Cummins Engine Demonstrates Up to 80% CO2 Emissions Reductions
Cummins has developed an engine and powertrain that it says reduces CO2 emissions by as much as 80 percent compared with a baseline gasoline-powered medium-duty truck.
The work was jointly funded by Cummins in partnership with the California Energy Commission (CEC).
More than 1,000 miles and 1,500 hours have been accumulated on the Ethos 2.8L engine over the past two-and-a-half years. Cummins says this demonstrates that this technology is capable of far exceeding the 50 percent CO2 emissions reductions outlined in the project’s goals.
A final on-road validation testing phase has been underway in the Sacramento, Calif., area since June and continuing into this month, and is being managed by Cummins Pacific, the exclusive California and Hawaii distributor for Cummins.
The Cummins Ethos 2.8L is designed specifically to use E-85, a clean-burning blend of 85 percent ethanol and 15 percent gasoline. The engine operates at diesel-like cylinder pressures and incorporates advanced spark-ignition technology. It delivers the power (up to 250 hp) and peak torque (up to 450 lb-ft) of gasoline and diesel engines nearly twice its 2.8-liter displacement, the company says.
The Cummins Ethos 2.8L engine also incorporates an integrated stop-start system, which further reduces fuel consumption and emissions. In stop-start mode, the engine shuts down after the vehicle comes to a complete stop and the brake pedal remains depressed. As the driver’s foot is lifted from the brake, the system automatically starts the engine to seamlessly allow acceleration from the stop.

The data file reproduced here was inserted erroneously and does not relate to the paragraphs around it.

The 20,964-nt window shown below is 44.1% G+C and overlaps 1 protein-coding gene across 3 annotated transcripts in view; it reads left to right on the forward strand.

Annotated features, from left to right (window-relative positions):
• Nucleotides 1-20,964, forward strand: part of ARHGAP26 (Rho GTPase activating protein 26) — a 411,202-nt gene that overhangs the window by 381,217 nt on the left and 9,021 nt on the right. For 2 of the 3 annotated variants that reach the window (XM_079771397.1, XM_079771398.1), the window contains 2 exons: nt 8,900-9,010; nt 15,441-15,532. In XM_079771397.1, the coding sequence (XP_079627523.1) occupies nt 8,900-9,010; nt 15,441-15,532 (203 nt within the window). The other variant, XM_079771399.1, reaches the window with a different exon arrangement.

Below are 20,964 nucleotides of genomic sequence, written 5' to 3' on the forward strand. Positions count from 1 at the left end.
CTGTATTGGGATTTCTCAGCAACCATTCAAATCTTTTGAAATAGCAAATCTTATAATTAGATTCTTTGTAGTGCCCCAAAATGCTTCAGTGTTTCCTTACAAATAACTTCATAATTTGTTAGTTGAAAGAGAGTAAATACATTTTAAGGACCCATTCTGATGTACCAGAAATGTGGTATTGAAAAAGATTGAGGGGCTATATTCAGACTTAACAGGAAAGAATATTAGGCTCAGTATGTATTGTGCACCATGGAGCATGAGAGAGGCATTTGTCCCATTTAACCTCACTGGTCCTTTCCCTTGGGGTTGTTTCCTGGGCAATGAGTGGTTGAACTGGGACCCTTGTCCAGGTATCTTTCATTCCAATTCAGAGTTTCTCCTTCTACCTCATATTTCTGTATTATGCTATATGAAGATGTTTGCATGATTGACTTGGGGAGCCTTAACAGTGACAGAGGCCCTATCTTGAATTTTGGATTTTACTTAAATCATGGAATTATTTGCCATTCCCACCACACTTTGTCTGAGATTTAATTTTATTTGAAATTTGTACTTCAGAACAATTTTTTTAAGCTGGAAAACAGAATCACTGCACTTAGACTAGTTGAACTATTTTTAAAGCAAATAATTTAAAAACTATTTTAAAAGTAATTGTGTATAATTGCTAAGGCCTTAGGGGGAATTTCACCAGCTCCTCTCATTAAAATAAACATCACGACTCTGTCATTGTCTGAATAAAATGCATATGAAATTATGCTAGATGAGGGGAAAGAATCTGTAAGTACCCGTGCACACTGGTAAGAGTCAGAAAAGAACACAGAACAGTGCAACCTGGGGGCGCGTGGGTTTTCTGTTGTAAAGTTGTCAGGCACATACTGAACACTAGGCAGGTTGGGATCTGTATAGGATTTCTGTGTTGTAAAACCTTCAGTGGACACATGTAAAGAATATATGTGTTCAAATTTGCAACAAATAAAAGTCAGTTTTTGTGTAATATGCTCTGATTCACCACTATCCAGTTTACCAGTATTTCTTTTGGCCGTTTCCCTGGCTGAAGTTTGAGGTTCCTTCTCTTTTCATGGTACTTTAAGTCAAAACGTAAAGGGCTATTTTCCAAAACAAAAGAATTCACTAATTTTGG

Earlier this year, the Energy Department displayed an 18-wheeler truck, developed by Cummins and Peterbilt, that is meant to exceed baseline energy use by 50 percent by 2015. The SuperTruck has demonstrated a 20 percent increase in engine efficiency and a 70 percent increase in freight efficiency, reaching over 10 miles per gallon under real world driving conditions on a Class 8 tractor-trailer, the DOE says. In comparison, an average Class 8 truck typically gets 5.8 miles to the gallon.
Energy Manager News
- Price of Carbon Credits Rises In Europe, Which is a Good Thing
- Iowa Utilities Get Pushback on Plans for Higher Rooftop Solar Rates
- Driving Energy Efficiency in Leased Commercial Space is Complicated – and Worthwhile
- Will Co-Firing Natural Gas and Coal Meet Clean Power Plan Standards?
- Pitkin County (CO) Looks for Solar Opportunities
- Solar Panels Working as Promised for Iowa Company
- China and India: Doing the Unimaginable to Address Climate Change
- Maine Solar Bill That Advocates Claim Could Save $100M Is Vetoed by Governor LePage